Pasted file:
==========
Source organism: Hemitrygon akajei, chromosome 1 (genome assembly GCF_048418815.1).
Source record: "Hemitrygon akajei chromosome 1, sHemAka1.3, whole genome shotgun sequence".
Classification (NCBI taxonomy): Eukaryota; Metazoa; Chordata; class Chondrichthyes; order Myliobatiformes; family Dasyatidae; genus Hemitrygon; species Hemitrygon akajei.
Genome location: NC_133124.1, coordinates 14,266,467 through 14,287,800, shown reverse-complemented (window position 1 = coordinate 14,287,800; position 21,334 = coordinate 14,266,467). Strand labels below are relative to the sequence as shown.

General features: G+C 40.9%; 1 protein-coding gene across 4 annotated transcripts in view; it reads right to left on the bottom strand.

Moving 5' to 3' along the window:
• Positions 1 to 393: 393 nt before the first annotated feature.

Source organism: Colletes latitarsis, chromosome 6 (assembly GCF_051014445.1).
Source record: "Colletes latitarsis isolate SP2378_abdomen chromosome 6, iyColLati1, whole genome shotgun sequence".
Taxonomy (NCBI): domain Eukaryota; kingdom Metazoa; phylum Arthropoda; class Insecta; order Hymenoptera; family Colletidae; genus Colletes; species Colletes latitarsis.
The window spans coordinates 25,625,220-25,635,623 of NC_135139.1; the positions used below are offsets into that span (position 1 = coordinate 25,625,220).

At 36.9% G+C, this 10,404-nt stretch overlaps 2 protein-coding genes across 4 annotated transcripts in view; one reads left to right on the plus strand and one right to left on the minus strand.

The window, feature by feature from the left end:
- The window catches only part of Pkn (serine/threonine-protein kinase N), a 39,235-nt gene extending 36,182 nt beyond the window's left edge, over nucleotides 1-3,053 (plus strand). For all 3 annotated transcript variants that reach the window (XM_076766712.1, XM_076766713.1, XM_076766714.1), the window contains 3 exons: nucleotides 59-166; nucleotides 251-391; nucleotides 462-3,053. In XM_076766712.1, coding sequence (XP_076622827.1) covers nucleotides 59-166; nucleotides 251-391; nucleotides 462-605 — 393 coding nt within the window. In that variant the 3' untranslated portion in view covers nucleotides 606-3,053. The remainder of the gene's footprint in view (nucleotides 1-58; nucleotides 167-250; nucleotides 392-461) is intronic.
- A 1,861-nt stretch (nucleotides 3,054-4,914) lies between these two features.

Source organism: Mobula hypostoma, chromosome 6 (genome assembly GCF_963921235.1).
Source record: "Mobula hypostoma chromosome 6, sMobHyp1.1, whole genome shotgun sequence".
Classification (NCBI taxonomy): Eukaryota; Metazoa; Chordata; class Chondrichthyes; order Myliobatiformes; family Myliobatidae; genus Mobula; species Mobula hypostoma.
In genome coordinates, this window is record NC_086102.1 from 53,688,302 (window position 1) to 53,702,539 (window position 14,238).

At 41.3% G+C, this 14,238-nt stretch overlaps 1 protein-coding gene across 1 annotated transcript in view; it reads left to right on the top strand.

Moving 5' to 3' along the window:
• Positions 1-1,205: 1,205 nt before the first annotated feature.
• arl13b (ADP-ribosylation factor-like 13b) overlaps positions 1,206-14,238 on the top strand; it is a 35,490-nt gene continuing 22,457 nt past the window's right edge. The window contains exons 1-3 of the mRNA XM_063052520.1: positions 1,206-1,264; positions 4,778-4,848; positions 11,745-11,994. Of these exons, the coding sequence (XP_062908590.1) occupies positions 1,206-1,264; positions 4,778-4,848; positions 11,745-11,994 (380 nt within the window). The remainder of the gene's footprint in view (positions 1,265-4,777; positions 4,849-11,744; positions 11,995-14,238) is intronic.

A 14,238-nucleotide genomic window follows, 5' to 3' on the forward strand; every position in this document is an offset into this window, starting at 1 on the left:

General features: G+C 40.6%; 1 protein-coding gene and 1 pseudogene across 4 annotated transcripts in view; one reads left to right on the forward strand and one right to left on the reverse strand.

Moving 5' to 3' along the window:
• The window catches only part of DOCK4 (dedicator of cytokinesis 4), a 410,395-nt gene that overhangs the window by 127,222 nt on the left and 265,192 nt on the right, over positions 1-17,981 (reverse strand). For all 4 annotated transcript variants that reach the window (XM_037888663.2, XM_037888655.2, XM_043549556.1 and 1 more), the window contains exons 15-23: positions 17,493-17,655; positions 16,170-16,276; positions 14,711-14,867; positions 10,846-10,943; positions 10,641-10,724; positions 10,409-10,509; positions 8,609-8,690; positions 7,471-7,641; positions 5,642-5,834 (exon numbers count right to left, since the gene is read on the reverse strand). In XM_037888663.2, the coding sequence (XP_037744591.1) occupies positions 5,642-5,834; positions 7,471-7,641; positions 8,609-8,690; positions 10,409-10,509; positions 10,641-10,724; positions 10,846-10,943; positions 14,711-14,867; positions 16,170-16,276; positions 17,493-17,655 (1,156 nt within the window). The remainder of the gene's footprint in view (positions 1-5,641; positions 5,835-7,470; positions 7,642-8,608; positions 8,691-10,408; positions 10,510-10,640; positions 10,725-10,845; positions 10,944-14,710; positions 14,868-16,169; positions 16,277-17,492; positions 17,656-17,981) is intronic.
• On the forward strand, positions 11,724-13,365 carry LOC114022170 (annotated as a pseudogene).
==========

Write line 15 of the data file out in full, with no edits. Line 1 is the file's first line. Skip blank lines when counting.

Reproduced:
- A 1,861-nt stretch (nucleotides 3,054-4,914) lies between these two features.